Bigger Egos or Better Products

A little over half a decade ago I ‘stumbled upon’ a career choice that I think has spanned out to be one of the most sought after options nowadays — A Product Manager.

Back in 2010, there were not many established Internet giants like we have today in India. Startups were these cool companies with mostly youngsters and a bad looking product and almost all of them had a very faint idea of what Product Management really means. For me, a young naive management trainee, it was sheer happenstance that led me to work in a product oriented role. With inspiring colleagues and mentors who had some idea of what the product manager is supposed to do, the journey had an adventurous beginning.

The best part about it was that almost everybody, whether inside the organisation or outside was unsure of what Internet based businesses can help them achieve. To teach them what Google Ads are, what online marketing is and what lead generation means, was a lot of fun.

Over the next five odd years, building a product and team from scratch, while struggling with the hordes of online advice and forum topics about what is the ideal Product Management process there were a few truths that came out very strongly. As a product manager, I personally found these to be some very important qualities and aspects that helped scale a small 5 people business into a 150+ strong team and a portfolio of good products.

Kill That Ego

Often a Product manager comes from a slightly privileged academic background, which sort of makes them prone to have a sense of entitlement and ego. If you’re young and overconfident and stop listening to your users by getting your Ego in between, you’ve spelt doom for long term growth. Fellow PMs would agree on the fact that it is often quite tempting to stick to what you feel is right because you have the best context about a feature or tool in the product. However this attitude can be extremely carcinogenic and it is imperative that a Product person set their ego and bias aside while gathering insights and observing usage. A Bad PM would just end up correcting a user when they are unable to understand a product feature. Whereas a Good PM would just make that feature more idiot proof.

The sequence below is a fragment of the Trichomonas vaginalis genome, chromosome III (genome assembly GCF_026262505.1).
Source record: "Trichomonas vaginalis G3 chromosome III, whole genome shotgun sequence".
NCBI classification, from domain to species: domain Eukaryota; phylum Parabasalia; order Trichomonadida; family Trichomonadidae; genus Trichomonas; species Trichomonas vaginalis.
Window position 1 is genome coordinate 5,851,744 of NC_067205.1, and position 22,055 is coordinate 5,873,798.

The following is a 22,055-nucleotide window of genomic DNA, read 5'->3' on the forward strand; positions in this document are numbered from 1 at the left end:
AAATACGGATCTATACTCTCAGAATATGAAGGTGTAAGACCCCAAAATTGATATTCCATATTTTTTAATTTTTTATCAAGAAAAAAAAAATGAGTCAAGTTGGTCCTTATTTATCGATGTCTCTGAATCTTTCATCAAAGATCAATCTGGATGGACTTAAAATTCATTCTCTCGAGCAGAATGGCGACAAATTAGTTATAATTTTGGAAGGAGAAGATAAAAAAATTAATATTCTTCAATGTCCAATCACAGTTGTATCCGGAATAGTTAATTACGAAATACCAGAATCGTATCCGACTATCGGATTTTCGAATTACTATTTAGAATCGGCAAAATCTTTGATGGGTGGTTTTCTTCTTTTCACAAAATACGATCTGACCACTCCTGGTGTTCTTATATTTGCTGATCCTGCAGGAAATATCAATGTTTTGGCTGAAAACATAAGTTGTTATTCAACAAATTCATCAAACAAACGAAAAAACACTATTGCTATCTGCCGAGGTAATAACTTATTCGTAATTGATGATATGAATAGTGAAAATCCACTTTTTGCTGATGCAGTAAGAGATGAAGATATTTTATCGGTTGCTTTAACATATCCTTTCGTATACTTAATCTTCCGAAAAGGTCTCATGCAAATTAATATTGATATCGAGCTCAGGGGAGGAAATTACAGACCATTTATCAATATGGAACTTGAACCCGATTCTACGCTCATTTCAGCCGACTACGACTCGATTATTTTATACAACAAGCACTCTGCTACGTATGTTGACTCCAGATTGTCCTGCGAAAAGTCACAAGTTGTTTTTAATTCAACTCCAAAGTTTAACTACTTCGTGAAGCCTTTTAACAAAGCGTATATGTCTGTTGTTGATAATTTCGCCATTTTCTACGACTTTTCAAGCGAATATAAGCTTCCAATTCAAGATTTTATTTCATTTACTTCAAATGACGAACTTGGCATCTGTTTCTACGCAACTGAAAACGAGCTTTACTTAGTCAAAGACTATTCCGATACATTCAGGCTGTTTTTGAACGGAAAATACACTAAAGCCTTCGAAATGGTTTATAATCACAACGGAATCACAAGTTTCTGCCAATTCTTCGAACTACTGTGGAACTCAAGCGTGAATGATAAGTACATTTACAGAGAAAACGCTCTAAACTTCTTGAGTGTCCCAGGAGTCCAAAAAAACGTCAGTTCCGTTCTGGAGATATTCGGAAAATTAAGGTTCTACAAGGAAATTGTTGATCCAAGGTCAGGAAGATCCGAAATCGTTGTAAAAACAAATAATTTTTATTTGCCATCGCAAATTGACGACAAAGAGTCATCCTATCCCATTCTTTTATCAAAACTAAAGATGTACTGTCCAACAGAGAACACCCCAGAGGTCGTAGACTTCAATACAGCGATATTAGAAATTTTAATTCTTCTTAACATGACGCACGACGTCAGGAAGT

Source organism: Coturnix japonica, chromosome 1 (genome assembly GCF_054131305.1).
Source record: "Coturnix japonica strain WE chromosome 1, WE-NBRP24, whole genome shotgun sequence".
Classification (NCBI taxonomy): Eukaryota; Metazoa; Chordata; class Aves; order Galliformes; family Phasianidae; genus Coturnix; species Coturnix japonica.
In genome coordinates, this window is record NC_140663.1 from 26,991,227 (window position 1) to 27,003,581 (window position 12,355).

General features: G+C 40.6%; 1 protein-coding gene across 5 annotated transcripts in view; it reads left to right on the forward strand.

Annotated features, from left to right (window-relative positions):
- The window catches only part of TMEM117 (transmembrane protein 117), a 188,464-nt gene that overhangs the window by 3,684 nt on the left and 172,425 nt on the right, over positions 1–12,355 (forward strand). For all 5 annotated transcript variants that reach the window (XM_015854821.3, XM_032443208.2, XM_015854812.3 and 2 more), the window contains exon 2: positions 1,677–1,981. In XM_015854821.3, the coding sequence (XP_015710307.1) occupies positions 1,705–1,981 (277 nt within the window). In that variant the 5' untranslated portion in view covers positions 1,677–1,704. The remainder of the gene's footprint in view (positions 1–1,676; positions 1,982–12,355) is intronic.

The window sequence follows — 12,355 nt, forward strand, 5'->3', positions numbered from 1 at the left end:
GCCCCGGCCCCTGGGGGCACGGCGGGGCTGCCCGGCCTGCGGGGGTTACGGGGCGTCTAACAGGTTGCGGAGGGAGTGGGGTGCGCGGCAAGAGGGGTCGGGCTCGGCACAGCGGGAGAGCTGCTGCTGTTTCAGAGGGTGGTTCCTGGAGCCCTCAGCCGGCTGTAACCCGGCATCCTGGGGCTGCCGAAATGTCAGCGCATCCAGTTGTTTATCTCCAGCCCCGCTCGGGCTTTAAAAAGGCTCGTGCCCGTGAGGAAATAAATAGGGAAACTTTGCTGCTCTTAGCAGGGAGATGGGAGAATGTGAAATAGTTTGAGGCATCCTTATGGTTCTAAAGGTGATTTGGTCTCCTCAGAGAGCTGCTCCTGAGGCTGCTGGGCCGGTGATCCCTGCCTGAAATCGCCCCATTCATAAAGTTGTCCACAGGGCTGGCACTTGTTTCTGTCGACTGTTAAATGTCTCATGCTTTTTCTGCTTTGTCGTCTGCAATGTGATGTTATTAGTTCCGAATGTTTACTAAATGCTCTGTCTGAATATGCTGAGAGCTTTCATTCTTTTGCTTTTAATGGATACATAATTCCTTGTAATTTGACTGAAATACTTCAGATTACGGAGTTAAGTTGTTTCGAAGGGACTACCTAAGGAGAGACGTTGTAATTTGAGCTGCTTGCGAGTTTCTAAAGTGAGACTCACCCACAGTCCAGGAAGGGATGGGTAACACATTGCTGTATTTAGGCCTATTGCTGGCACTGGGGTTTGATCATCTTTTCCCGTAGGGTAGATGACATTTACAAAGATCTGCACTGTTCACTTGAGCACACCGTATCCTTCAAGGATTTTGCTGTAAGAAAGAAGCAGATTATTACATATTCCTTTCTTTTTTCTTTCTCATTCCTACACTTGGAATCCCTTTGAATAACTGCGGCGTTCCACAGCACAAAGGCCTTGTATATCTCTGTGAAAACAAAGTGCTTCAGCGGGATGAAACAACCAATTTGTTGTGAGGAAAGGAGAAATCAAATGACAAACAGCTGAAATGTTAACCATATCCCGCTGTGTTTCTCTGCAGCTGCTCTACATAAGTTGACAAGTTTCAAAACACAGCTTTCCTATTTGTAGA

Missing out the Small Things

How often do we see an app with amazing design and cool features that promises all things great, but there are those few buttons or links or flows that just don’t work. Because the product team often misses out on what they see as ‘small things’ in the larger scope of the product. However that ‘small thing’ could be 70% of the scope that a user sees. Sending a release onto production with poorly tested apparent features or flows is a sign of a shoddy product job. It’s the small but apparent things that cause more harm than the big fat bugs. While the big fat bug gets addressed and corrected soon, the small issue lingers on battering the user experience with each click.

You’re not just driving a Product, You’re driving Company Culture

Product is a function that interacts with every team in the business and affects their daily work life. A sales person can face continuous flak if the prospective client is not getting his glitch fixed, or a finance manager can go wild trying to check online sales closures if the product is not tracking it correctly. The way a product team behaves, communicates and keeps people in the loop foretells the way the company culture will evolve. The difference between a well rounded great culture startup and a startup where everyone is bickering and complaining and unhappy could be linked back to the Product (assuming that the rest of the qualities in the business such as the founder, the vision etc. are genuine)

The way the product shapes up and how frequently it gives people a reason to celebrate and bond is significantly important in driving how the company shapes up — both financially and culturally. It is imperative that the Product team realises this early on and drives it consciously.

There are a gazillion things that a PM has to monitor and be on top of every single day, and in this daily routine the aspects highlighted above often take a beating. If you’re a PM or going to be one, then don’t let your overwhelming task set put these aspects on the back burner.

Better products over bigger egos…always!